In The Politics of Autism, I discuss the civil rights of people with autism and other disabilities. Employment remains a challenge.
Andrew Pulrang at Forbes:
Every casting of a model with a disability, especially a visible one, sets a precedent for hiring more. This increases the chances that people with disabilities might realistically make a successful career in fashion modeling. It’s a pretty simple equation, though of course not very large-scale in an industry as relatively small as modeling.
The same hope is more significant in other professions where people with disabilities have traditionally been seen as longshots, niche performers, or incompatible – like medicine, acting, and sports. The hope for disabled people is that one or two high-profile disabled people can generate more opportunities for others, including possibly themselves.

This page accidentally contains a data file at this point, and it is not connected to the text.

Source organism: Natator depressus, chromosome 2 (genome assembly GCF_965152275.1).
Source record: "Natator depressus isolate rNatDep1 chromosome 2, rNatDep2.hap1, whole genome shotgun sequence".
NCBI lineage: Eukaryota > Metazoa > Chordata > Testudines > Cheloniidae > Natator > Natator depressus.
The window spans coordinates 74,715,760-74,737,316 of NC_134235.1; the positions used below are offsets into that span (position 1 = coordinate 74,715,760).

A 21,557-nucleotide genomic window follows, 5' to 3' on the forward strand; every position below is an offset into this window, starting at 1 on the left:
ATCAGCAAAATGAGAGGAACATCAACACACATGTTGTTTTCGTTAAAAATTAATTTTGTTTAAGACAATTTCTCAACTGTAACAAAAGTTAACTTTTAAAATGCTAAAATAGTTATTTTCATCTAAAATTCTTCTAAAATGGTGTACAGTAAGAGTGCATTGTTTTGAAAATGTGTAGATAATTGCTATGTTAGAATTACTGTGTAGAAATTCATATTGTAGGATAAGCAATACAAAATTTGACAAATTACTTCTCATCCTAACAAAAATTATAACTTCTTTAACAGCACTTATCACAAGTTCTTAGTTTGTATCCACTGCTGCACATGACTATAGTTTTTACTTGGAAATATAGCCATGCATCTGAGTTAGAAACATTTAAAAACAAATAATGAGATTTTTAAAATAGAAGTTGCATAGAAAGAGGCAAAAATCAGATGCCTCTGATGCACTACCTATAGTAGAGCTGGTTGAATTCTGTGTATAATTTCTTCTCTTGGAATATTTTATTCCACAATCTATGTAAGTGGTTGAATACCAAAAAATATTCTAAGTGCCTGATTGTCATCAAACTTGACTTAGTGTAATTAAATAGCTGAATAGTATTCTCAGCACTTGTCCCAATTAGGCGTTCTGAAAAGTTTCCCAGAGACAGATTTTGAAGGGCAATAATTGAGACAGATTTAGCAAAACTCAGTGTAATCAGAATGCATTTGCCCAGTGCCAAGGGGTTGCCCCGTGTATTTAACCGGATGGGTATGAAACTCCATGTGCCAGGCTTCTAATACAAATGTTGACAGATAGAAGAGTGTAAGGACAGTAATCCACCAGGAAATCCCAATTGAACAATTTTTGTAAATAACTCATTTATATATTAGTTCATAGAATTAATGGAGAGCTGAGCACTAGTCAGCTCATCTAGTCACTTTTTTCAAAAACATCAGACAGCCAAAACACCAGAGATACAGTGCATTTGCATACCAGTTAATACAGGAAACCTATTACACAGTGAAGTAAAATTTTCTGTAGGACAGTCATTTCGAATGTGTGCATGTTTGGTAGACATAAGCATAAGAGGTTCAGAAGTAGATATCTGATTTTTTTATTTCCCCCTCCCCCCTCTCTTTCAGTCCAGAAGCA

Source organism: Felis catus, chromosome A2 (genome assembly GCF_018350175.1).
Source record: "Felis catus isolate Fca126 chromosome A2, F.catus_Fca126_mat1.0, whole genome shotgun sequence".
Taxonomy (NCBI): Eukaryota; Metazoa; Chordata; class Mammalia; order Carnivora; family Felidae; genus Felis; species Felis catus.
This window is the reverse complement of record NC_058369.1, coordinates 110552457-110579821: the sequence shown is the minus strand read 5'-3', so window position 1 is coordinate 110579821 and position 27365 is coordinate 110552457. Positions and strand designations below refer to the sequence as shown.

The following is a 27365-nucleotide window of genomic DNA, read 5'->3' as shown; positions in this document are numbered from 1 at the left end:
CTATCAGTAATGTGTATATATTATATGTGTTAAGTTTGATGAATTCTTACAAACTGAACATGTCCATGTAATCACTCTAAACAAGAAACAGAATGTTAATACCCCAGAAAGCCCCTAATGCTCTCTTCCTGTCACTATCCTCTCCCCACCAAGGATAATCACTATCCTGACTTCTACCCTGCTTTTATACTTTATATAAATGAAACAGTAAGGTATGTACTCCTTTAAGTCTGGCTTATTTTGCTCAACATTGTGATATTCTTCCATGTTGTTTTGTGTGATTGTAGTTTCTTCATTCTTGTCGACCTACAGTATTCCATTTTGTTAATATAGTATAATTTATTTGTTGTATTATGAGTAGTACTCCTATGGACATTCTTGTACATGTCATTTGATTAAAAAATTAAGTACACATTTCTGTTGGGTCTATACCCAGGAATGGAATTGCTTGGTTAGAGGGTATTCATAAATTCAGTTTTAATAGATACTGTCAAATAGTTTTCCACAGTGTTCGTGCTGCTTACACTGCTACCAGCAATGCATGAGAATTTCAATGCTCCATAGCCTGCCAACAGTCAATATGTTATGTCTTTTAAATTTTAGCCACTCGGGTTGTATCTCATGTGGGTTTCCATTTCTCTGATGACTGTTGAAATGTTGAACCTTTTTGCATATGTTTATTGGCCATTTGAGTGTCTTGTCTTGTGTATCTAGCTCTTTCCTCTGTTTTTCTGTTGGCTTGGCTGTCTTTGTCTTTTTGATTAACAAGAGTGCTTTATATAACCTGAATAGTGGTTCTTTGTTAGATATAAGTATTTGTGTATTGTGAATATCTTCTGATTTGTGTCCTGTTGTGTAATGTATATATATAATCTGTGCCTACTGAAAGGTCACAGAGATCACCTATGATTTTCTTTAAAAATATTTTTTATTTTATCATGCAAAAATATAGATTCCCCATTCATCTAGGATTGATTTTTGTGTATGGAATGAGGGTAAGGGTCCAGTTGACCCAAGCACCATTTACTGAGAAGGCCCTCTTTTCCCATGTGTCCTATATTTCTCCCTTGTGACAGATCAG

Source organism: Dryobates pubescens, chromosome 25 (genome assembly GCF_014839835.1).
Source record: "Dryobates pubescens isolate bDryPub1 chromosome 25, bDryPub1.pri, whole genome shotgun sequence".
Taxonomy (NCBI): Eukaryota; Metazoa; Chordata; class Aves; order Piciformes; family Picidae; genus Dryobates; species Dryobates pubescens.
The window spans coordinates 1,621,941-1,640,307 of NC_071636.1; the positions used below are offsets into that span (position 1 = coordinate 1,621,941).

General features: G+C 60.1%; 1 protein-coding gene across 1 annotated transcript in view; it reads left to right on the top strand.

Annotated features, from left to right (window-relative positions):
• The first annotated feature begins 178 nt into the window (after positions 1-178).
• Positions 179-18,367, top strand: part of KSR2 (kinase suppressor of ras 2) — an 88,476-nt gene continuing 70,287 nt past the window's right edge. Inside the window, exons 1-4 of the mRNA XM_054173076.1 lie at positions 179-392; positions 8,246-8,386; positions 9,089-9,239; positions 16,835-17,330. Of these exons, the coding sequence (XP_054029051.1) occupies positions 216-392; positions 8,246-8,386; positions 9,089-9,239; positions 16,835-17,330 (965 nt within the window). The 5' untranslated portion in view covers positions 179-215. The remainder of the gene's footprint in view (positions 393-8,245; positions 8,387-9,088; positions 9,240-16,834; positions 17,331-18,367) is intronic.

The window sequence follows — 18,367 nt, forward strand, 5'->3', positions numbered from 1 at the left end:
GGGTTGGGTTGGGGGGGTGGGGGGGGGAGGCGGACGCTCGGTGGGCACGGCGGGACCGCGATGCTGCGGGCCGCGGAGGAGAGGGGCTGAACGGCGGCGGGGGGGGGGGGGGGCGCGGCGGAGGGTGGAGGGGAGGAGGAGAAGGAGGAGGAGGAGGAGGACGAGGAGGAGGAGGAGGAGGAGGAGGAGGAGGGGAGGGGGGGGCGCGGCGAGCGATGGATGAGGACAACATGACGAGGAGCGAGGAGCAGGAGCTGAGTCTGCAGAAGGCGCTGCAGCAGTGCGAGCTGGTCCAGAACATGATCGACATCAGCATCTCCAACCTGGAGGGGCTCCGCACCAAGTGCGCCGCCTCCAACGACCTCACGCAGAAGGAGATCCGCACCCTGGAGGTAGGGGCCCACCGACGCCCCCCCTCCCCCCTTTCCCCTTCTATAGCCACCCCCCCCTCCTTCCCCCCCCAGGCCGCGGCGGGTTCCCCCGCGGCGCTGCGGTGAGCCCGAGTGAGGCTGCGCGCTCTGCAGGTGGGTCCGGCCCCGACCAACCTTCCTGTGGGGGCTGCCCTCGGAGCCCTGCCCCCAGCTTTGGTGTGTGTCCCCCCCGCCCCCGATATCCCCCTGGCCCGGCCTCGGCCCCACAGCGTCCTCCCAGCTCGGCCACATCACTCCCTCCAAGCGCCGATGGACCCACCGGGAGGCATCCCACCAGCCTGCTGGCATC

Seeing disabled people in jobs and activities that seem to contradict old, ableist ideas about disability can help change those ideas. Candace Owens’ assumption that the sight of a woman in a wheelchair is unattractive and therefore incompatible with modeling is a case in point. And deliberately hiring and featuring disabled models is a simple, direct way of demonstrating that disability is entirely compatible with beauty and sex appeal.